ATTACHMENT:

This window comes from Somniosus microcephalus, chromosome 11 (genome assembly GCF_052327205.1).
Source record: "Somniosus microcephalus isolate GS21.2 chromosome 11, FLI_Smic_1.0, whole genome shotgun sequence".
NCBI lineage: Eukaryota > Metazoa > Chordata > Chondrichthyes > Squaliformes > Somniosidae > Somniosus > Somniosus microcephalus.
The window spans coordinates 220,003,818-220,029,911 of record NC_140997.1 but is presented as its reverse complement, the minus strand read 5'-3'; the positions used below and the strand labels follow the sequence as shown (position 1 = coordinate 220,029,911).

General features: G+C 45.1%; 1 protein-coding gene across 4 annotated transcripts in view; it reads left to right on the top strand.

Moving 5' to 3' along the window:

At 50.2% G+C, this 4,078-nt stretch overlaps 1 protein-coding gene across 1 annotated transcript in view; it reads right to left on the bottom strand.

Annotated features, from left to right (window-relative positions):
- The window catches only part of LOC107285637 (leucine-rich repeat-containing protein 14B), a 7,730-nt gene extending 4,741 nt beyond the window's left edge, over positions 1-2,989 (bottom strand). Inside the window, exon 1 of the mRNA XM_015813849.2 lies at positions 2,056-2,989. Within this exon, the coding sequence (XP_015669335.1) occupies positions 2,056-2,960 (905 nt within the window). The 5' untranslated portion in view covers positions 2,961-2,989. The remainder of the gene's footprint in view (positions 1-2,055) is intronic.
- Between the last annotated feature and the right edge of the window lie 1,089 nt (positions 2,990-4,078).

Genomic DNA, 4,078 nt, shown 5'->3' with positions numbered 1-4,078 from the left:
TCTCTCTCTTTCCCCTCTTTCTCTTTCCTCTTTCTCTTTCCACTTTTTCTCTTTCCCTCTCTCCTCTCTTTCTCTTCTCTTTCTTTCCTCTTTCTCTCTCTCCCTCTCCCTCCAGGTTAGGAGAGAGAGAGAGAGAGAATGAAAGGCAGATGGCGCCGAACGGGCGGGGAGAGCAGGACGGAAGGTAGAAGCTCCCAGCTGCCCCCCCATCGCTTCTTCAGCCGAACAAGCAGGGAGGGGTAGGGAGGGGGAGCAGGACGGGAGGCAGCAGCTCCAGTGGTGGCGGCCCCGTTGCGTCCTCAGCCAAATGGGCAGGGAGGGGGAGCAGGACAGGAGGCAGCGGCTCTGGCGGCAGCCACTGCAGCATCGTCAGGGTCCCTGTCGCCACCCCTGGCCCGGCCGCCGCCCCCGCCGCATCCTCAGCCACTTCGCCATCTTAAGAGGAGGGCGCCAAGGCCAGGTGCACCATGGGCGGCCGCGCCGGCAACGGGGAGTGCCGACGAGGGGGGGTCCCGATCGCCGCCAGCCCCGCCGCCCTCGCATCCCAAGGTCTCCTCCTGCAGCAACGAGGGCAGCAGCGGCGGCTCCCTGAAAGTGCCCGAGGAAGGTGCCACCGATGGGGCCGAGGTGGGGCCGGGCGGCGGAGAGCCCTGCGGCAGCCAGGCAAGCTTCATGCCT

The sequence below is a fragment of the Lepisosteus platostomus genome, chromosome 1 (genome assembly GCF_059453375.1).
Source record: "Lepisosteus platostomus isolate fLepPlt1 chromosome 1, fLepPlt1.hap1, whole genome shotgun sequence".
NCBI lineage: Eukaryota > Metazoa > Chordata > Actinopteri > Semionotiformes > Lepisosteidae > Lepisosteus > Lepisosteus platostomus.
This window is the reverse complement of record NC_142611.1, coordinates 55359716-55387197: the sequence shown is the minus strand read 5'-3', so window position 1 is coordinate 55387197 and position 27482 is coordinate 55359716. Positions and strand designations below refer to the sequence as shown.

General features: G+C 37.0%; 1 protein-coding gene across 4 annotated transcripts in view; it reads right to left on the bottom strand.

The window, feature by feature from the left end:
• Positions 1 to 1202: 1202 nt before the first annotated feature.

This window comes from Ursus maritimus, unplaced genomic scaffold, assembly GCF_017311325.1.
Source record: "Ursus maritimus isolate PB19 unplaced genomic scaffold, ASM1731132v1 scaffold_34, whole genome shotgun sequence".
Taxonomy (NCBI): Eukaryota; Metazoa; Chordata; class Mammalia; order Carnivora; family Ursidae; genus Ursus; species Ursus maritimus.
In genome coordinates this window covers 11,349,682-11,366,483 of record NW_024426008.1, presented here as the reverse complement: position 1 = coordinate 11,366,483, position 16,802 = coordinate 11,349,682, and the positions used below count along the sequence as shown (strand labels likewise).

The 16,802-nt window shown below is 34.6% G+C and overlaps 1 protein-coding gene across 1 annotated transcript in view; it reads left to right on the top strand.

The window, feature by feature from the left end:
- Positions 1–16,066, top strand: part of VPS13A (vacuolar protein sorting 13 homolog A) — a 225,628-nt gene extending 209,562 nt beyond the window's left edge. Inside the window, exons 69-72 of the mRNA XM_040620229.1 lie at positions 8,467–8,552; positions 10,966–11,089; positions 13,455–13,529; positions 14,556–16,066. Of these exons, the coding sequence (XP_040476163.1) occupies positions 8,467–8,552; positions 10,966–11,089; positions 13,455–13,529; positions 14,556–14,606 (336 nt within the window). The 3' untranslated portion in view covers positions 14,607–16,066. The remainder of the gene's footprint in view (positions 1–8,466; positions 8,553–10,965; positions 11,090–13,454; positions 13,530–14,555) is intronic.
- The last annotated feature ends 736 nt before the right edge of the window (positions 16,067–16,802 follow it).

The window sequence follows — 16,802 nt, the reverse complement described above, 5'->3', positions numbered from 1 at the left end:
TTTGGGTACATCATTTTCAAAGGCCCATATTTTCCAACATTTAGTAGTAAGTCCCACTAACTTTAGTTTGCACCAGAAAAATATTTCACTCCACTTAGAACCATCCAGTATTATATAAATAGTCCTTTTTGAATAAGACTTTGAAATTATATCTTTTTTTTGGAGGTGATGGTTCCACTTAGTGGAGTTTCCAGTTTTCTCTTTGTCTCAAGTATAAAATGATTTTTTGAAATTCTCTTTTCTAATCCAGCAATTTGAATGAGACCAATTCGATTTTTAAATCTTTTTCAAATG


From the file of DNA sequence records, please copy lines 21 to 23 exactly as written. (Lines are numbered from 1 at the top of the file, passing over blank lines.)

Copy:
Source record: "Ursus maritimus isolate PB19 unplaced genomic scaffold, ASM1731132v1 scaffold_34, whole genome shotgun sequence".
Taxonomy (NCBI): Eukaryota; Metazoa; Chordata; class Mammalia; order Carnivora; family Ursidae; genus Ursus; species Ursus maritimus.
In genome coordinates this window covers 11,349,682-11,366,483 of record NW_024426008.1, presented here as the reverse complement: position 1 = coordinate 11,366,483, position 16,802 = coordinate 11,349,682, and the positions used below count along the sequence as shown (strand labels likewise).